EnjoyIt wrote: ↑
Wed Sep 25, 2019 8:37 am
Can we look a little closer at your reality? How in the red are you every year? How bad would it be if you switched to a 30 year mortgage? Have you taken SS at 70 into account? If you are pulling some cash out of your $2 million portfolio, what percent is it every year? Is it sub 4%? If so, there is a very reasonable chance that money will continue to grow over the next 20 years. Have you tried running your data in cfiresim, putting in your expenditures and future SS and trying different withdrawal rates? Unless you're in the red by $100k/yr, you are in much better shape than you think.
Excellent point. I did a bit of a deeper dive last night that I probably should have done before I posted. I need to input it all into my Excel spreadsheet - which I used to do quarterly, but haven't in five years. I'm running about a $5,000/mo deficit. It would be less if I realized all my income instead of maxing out 401K at $25,000 a year. But, its beneficial as I get a very generous 12% match on the first 5% of earnings, and the remainder reduces my taxes in the 35% fed. bracket and 6% state.
I am in better shape than I thought. Current invested assets are $2.4M. So, if I move that to a 60/40 allocation at 8.5% expected return, its growing by a little more than $200,000 a year, plus the additional contributions of around $30,000. I don't have to sell equities to make up the monthly deficit, but am using the dividends the after-tax funds throw off and cash I have on hand. Its a slow drift down of those assets, and I'd prefer to be reinvesting the dividends rather than spending them.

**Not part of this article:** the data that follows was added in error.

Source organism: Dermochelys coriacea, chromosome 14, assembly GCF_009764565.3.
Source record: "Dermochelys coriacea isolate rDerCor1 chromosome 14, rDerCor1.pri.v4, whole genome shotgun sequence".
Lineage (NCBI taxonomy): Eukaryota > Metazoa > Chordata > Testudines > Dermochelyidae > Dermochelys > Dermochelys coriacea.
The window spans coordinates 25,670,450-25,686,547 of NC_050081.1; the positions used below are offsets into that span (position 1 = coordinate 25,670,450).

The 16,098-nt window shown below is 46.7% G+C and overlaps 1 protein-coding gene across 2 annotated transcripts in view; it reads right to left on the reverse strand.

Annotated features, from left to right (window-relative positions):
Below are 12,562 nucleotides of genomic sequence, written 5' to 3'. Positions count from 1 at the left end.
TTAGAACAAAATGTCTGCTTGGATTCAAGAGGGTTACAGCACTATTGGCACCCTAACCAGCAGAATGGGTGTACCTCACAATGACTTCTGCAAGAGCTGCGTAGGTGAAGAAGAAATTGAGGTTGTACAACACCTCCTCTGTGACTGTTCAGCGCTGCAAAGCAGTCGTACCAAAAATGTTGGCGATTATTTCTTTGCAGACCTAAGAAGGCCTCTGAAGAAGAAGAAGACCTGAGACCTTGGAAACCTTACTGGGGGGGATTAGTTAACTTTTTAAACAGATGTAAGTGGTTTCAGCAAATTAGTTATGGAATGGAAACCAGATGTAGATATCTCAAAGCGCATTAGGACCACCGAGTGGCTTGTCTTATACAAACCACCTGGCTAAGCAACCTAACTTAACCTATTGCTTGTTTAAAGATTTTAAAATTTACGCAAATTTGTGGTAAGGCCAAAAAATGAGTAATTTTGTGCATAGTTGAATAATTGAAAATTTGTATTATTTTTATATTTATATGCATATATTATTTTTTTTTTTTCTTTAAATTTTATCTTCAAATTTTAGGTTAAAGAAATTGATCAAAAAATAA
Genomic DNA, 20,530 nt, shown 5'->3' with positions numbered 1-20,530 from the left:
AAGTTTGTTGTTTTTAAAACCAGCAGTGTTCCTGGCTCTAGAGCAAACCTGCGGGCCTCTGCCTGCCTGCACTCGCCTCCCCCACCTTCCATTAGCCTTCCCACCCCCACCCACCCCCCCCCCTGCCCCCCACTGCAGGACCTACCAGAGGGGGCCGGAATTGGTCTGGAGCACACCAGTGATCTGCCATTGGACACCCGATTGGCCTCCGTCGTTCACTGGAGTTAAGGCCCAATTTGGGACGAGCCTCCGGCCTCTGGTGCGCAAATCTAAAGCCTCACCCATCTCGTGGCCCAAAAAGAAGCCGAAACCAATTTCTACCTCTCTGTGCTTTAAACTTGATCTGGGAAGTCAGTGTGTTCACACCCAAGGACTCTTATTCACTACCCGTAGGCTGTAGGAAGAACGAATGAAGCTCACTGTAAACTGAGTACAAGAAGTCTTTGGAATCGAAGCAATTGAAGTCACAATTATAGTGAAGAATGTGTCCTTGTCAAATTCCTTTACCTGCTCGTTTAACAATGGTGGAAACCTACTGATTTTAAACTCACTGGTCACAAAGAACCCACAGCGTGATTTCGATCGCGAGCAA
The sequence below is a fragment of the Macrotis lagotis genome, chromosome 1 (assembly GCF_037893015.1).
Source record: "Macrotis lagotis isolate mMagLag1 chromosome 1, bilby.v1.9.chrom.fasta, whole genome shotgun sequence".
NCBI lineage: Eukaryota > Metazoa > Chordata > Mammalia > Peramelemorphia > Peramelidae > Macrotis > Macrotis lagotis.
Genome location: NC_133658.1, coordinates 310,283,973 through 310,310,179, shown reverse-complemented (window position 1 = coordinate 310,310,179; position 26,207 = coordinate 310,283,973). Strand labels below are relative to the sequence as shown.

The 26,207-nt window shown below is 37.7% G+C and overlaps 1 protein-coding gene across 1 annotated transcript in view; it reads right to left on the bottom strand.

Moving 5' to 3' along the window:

Since I'm not living paycheck-to-paycheck, the monthly "deficit" is not a big deal IMO. All money is fungible. So, while I could take out a 30 year vs. 15 mortgage, I'd be paying a higher rate for much longer. Its just optics on the monthly balance sheet, and at the end of the day less financially adventagous. Same if I decreased 401K contributions. Yes, at some gut level it bothers me to be spending more on a monthly basis than I earn, but if you look behind the curtain its not that bad.
As noted, over time the assisted living and child support will go away, and income is likely to increase. I was one step away for the C-suite at a fortune 500 company before the fall from grace, but rebuilding quickly. A $100K increase, which is realistic, will wipe out the deficit.
Worst comes to worst, I have multiple "bail out" options including moving to my family home in New England or Panama. But, I like being in the game and enjoy challenges. With a very young future wife, I don't want to sit at home with the dog and play golf just yet. I want to leave a legacy for my kids and for her. The topic of a third child has already come up . . .
This thread has been very helpful in thinking my way through it. I'm inclined now towards a 60/40 asset allocation. 70/30 is the most I'd feel comfortable with. 50/50 is too conservative. So, splitting the difference at 60/40 seems right.